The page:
The Island Edge of America: A Political History of Hawaii

Paperback: $21.99
ISBN-13: 9780824826628
Published: February 2003

Additional Information

440 pages

Awards

  • Winner of the Ka Palapala Po‘okela Awards (various categories), 2004
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  • About the Book
  • In his most challenging work to date, journalist and author Tom Coffman offers readers a new and much-needed political narrative of twentieth-century Hawaii. The Island Edge of America reinterprets the major events leading up to and following statehood in 1959: U.S. annexation of the Hawaiian kingdom, the wartime crisis of the Japanese-American community, postwar labor organization, the Cold War, the development of Hawaii's legendary Democratic Party, the rise of native Hawaiian nationalism. His account weaves together the threads of multicultural and transnational forces that have shaped the Islands for more than a century, looking beyond the Hawaii carefully packaged for the tourist to the Hawaii of complex and conflicting identities–independent kingdom, overseas colony, U.S. state, indigenous nation–a wonderfully rich, diverse, and at times troubled place.

    With a sure grasp of political history and culture based on decades of firsthand archival research, Tom Coffman takes Hawaii's story into the twentieth century and in the process sheds new light on America's island edge.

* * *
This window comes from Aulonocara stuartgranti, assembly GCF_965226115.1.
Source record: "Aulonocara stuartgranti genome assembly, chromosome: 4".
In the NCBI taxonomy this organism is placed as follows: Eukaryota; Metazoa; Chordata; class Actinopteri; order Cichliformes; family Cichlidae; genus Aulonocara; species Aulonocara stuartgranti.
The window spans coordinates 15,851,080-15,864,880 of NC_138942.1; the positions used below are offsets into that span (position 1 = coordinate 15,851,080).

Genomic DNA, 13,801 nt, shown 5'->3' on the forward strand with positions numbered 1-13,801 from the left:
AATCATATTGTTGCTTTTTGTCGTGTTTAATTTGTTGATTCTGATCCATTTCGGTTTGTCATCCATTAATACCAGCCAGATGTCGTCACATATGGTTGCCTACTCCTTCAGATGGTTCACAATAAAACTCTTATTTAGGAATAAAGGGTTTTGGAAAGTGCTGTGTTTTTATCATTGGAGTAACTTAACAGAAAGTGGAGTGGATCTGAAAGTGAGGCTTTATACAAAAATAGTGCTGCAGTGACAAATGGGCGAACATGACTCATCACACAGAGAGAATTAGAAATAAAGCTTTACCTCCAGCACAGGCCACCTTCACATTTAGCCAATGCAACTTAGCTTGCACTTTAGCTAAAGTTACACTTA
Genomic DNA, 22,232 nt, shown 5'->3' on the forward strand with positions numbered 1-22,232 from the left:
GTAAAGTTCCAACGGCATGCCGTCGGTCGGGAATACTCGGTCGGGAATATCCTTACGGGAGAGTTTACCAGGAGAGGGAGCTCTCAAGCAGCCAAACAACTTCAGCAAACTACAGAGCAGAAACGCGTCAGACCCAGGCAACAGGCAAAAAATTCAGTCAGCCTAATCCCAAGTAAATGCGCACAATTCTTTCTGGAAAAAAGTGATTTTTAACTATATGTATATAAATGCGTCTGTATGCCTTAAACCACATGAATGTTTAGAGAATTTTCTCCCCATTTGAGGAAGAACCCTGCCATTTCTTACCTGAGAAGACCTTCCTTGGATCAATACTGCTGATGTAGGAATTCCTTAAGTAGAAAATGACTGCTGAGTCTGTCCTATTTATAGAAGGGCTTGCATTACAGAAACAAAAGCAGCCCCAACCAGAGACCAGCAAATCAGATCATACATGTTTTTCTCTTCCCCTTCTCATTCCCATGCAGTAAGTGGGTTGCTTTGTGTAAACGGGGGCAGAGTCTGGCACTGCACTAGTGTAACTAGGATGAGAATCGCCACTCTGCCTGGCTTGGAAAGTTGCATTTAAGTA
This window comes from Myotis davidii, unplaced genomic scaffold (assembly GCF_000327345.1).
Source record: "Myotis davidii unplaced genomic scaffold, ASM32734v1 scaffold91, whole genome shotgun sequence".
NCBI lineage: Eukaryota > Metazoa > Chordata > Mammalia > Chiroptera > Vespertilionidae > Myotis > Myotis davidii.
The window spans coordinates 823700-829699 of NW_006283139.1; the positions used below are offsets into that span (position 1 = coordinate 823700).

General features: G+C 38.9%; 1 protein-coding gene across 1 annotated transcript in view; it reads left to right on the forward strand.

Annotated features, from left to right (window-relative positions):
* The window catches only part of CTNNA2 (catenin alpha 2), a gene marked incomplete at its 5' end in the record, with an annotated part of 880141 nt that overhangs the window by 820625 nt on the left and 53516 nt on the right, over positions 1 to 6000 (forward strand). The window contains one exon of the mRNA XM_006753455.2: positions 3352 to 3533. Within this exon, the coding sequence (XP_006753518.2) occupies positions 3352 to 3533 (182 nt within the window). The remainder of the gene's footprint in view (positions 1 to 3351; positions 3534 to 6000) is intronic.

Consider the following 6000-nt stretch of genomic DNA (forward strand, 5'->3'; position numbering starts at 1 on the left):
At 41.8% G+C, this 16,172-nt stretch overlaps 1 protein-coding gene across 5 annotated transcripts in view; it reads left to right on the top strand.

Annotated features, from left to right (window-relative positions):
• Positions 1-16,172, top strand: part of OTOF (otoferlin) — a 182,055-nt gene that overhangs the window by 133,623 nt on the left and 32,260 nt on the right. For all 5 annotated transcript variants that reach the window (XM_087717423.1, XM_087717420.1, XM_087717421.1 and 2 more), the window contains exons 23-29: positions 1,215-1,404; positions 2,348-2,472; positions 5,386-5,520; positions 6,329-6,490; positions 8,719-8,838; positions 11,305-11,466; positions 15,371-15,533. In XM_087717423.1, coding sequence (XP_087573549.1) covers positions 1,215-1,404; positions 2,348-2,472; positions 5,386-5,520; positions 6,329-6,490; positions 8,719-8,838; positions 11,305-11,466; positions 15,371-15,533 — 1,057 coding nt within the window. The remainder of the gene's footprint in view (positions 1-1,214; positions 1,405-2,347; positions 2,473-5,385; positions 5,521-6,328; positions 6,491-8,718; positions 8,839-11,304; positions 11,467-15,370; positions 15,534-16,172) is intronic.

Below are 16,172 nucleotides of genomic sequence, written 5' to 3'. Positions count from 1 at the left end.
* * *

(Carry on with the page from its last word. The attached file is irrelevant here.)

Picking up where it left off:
• About the Author(s)
    • Tom Coffman, Author

      Tom Coffman is a political reporter who evolved into writing books and directing historical documentaries. He is a three-time recipient of the Hawai‘i Book Publishers Association’s award for nonfiction writing, and for his cumulative work he received the Hawai‘i Award for Literature.
  • Reviews and Endorsements
    • Combining standard historical reporting with revealing anecdotes, Coffman sketches the principal developments of the earlier years of the century and then commences one of the best interpretations to date of the period from World War II through the first several decades of statehood. . . . [This] book is a major work that charts important new historical territory while offering fresh interpretive insights. No serious student of modern Hawaii can afford to ignore it.
      —American Historical Review